Tampa Heights has developed into a vibrant neighborhood and a vital cog in the resuscitation of Tampa's urban core, but a highway expansion plan dating back to the mid '90s is forcing a clash between the area's past and present, creating a conflict that will define the future of the Heights and what the city will become.
This debate brought a full house to Tampa's City Hall on Thursday morning for the monthly meeting of the Community Redevelopment Agency (CRA), of which every member is also an elected official on the City Council. While there was massive opposition to the addition of tolled "Lexus lanes" along the city's major highways among those in attendance, residents of the neighborhoods most greatly affected by the expansion (Tampa Heights, Ybor City and Seminole Heights) were the most vocally opposed. By the end of the meeting it was clear that this was not a vent session, but a search for an ally in what is sure to be an uphill battle.
“I'm here because I want to make sure you understood the impetus of so many people being here to speak with you all, it's because we need your help,” said Leslie Paredes, President of The Heights Collective, as she addressed the CRA. “We are all working toward a future that very suddenly has seemed to escape us. Everyone here wants the same kind of city, I believe you guys do as well. We want a city that engages its residents with a variety of different experiences, having places like the community center for families and residents, having businesses that engage different parts of our population in a completely different way."
The proposed express lanes, she said, would make such ideals impossible.
"We're all trying to continue developing these things but at the same time we're losing an opportunity to do it because we're going to expand the expressway into even more of an eyesore than it already is, destroy businesses, destroy historic structures and effectively stunt all of the economic growth that our area has seen within the last five years," Paredes added. "What I'm here to do is to make sure you understand how important and how grave the threat is and to also ensure that you're here to help us, that you can talk to every person that you know in your constituency and at the state level and that you have our best interests at heart. Your best interest is in your city just as it's ours.”
If the expansion goes through, one of the earliest victims will be the new Tampa Heights Junior Civic Association Community Center, opening in a former church at the intersection of Palm and Lamar after five years and a million dollars spent rehabbing the property.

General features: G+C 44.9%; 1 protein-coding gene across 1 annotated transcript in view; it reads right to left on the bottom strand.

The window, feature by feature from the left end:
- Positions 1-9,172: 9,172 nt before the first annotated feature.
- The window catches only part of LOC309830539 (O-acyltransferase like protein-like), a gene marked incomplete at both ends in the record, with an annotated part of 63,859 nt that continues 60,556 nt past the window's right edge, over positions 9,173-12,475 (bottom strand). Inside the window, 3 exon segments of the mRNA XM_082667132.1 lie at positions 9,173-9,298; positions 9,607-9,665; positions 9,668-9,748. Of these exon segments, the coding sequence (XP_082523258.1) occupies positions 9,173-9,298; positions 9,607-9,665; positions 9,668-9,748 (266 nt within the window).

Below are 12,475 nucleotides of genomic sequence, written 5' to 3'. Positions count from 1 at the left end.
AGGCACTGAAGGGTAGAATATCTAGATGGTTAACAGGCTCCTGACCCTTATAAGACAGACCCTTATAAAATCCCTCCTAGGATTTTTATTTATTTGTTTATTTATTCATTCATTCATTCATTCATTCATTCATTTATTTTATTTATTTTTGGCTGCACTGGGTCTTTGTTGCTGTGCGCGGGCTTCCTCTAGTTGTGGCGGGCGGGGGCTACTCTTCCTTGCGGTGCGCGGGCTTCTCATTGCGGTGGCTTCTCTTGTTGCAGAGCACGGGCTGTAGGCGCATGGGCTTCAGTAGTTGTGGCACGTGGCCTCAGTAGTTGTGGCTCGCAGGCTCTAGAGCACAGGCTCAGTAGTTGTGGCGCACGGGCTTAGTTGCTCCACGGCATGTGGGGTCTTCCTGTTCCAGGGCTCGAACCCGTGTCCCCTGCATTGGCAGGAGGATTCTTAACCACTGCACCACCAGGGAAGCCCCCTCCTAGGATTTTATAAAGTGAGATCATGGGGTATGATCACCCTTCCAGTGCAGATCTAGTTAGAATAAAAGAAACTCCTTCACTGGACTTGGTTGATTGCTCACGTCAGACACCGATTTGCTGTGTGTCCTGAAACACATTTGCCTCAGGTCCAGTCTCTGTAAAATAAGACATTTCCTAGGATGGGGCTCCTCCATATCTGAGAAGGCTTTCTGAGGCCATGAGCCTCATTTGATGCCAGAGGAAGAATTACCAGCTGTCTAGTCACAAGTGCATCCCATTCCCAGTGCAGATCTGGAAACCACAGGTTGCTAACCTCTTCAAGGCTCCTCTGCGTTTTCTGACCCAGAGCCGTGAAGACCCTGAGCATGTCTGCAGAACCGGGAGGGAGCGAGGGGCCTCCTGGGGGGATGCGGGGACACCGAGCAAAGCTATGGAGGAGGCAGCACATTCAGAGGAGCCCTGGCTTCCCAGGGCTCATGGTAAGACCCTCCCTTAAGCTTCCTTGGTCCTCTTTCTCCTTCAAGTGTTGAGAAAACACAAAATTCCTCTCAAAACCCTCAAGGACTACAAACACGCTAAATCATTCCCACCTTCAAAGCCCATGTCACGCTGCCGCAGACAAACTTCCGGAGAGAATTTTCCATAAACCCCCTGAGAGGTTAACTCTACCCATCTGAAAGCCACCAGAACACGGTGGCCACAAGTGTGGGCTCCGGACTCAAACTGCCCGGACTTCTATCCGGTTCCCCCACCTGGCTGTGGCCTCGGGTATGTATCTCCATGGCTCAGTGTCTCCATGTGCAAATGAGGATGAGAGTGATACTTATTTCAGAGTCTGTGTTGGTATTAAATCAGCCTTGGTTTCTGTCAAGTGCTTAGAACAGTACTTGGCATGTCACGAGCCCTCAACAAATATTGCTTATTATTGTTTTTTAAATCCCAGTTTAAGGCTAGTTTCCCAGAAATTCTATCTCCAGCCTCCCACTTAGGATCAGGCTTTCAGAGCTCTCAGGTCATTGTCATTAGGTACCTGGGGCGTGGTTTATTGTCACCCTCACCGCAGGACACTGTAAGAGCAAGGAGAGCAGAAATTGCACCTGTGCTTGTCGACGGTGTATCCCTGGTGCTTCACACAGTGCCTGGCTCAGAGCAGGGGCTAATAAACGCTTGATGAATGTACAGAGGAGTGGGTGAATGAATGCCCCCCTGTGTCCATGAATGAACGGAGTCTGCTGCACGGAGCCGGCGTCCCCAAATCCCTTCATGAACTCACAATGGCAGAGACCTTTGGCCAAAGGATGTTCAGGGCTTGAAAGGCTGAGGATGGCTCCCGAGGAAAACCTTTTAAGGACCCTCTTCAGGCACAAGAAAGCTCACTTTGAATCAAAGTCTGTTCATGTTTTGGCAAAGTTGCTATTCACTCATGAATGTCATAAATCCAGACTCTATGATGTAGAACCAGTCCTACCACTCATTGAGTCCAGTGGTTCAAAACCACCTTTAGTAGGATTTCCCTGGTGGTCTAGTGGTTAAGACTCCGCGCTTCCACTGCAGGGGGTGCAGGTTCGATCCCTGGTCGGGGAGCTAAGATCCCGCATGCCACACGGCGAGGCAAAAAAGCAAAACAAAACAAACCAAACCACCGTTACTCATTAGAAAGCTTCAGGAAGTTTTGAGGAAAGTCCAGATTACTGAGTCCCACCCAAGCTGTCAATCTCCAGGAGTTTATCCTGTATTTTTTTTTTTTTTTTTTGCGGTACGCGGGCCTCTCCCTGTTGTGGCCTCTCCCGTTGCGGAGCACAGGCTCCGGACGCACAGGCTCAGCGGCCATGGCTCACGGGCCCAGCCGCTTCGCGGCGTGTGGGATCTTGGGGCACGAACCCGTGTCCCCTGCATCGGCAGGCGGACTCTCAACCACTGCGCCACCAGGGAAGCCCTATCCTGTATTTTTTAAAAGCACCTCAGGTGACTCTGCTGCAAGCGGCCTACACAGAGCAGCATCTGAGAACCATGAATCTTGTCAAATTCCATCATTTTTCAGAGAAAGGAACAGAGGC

“The residents said they wanted a safe home for our children and a home for a civic association, an area where we could have community gardens and activities going on. This is what we have done. The community ourselves have gone out and worked on these,” said activist Lena Young Green, explaining the situation. “We did sign the lease with the FDOT for the historic building. We did not want to lose our building and we did not have an alternative. We had to sign something because for years we had been stumbling around, finding a place for a civic association to meet and finding a place for young people to make good choices in their lives. If you're drowning and you have a string hanging in front of you, you grab it and hope to work through it.”
Young Green also pointed out that the original agreement on the lease was made with the impression that this expansion would be made 20 to 30 years from now. Linda Saul-Sena explored this case in greater detail in the June 4 edition of Creative Loafing.
The CRA took the concerns seriously, passing motions to petition the FDOT for an advisory role in an upcoming re-evaluation of the project, where they will then raise the community's issues, and even moving to explore filing a Federal VI complaint, which would evaluate whether the project is disproportionately detrimental to the community. Still, it was clear that this project is bigger than the CRA and that it's going to take action on the county and state level for any of this to stop.
Despite all of this, it was clear that those who have taken part in the renaissance of Tampa Heights have no plans on giving up on the neighborhood.
“I'm under no illusion that I can stop what they're doing,” said Cheong Choi, owner of Cafe Hey. “However, having recently moved to Tampa Heights, I'm committed. I'm trying to develop the area into a place that I care about and someplace that I want to live. The question is, what kind of city do you want to live in, what kind of city do you want to build? Do we want a place where people can come in and out of and leave, or someplace where people like me and a lot of people like me are willing to stay?”